Cognitive-behavioral therapy (CBT), a source of psychotherapy, treats medical conditions through the modification of “dysfunctional emotions, behaviors, and thoughts.” CBT thence replaces negative thought processes with productive mental stimulators. More researchers consider VRET as an emerging concept in the world of CBT.
Other forms of psychotherapy include exercise, which often helps patients suffering from anxiety and depression issues. According to the Anxiety and Depression Association of America, five minutes of aerobic exercise “can begin to stimulate anti-anxiety effects.” Blending exercise with augmented reality, this is when virtual reality’s versatility comes into fruition. Not only do virtual reality experiences activate the mind, but also push for action — resulting in a creative form of engaging exercise.
“Notably, VR-based treatments for different mental health conditions have observed positive findings. Specifically, VR has been investigated in the treatment of phobias, obesity, chronic pain, and eating disorders.”
University of Minnesota
The study concludes in favor of virtual reality, though acknowledges the technological limitations. However, immersive virtual reality is an attractive medium to cope with mental health disorders in its creative approach to treatments. Hence, the study describes virtual reality as, “arguably the most exciting and technologically-advanced” method of anxiety and depression treatment.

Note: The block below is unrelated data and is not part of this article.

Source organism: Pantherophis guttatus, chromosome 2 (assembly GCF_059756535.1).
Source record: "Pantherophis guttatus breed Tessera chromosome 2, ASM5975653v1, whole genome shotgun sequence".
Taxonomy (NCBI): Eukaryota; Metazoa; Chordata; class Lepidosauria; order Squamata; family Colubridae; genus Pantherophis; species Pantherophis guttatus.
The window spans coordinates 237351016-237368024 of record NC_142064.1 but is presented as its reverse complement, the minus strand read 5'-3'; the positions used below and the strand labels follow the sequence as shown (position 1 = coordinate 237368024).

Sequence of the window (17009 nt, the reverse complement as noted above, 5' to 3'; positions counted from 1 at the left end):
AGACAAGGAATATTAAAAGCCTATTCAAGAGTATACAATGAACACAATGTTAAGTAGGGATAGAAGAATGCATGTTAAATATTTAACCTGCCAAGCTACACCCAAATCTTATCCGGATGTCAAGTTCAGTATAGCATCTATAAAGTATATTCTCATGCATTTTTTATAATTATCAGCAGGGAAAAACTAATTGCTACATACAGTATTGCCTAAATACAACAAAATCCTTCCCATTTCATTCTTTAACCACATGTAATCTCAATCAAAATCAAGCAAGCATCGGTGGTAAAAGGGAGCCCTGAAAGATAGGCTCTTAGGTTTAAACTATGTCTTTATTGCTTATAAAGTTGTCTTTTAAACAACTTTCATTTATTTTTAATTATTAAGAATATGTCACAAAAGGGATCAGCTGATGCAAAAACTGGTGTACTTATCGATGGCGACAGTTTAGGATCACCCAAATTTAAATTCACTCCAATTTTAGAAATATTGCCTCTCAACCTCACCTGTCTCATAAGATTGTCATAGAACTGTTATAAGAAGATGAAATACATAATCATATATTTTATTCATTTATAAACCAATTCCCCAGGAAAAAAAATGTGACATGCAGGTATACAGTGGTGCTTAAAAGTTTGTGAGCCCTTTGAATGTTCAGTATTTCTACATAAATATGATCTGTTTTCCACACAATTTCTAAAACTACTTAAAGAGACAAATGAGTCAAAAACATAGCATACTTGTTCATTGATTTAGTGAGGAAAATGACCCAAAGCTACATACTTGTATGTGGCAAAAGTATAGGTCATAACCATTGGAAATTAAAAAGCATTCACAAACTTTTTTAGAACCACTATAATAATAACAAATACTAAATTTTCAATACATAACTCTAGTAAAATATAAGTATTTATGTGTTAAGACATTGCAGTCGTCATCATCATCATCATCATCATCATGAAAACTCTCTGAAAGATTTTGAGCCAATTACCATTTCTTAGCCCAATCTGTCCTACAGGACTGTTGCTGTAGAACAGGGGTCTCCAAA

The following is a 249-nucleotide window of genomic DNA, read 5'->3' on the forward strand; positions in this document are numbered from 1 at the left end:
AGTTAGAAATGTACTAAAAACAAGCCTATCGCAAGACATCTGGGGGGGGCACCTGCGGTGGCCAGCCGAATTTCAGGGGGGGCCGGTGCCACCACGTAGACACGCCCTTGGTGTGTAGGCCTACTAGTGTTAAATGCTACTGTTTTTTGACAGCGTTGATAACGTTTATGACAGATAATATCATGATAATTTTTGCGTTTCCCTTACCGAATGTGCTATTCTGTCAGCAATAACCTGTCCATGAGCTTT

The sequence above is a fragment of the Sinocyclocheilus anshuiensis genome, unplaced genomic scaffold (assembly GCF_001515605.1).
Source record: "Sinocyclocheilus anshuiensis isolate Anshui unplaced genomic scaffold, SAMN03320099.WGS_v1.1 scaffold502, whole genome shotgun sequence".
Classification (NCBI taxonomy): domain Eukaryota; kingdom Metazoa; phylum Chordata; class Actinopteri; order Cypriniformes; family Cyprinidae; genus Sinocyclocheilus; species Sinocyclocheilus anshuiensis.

University of Minnesota’s study links a positive trend within the space of augmented reality as a proper supplemental method for mental treatments through its unique, mind-stimulating physical activities. Though it does not find it as a sole treatment to any of the disorders.
Limbix — Virtual Reality for Mental Health
Altogether, various startups are working towards enhancing virtual reality experience — especially in health. Limbix — an organization that focuses on virtual reality for mental health — cooperates and establishes partnerships with universities, hospitals, and institutions to better understand virtual reality’s place in medical treatments. Limbix digitally develops virtual scenarios specified for, but not limited to, mental health disorders.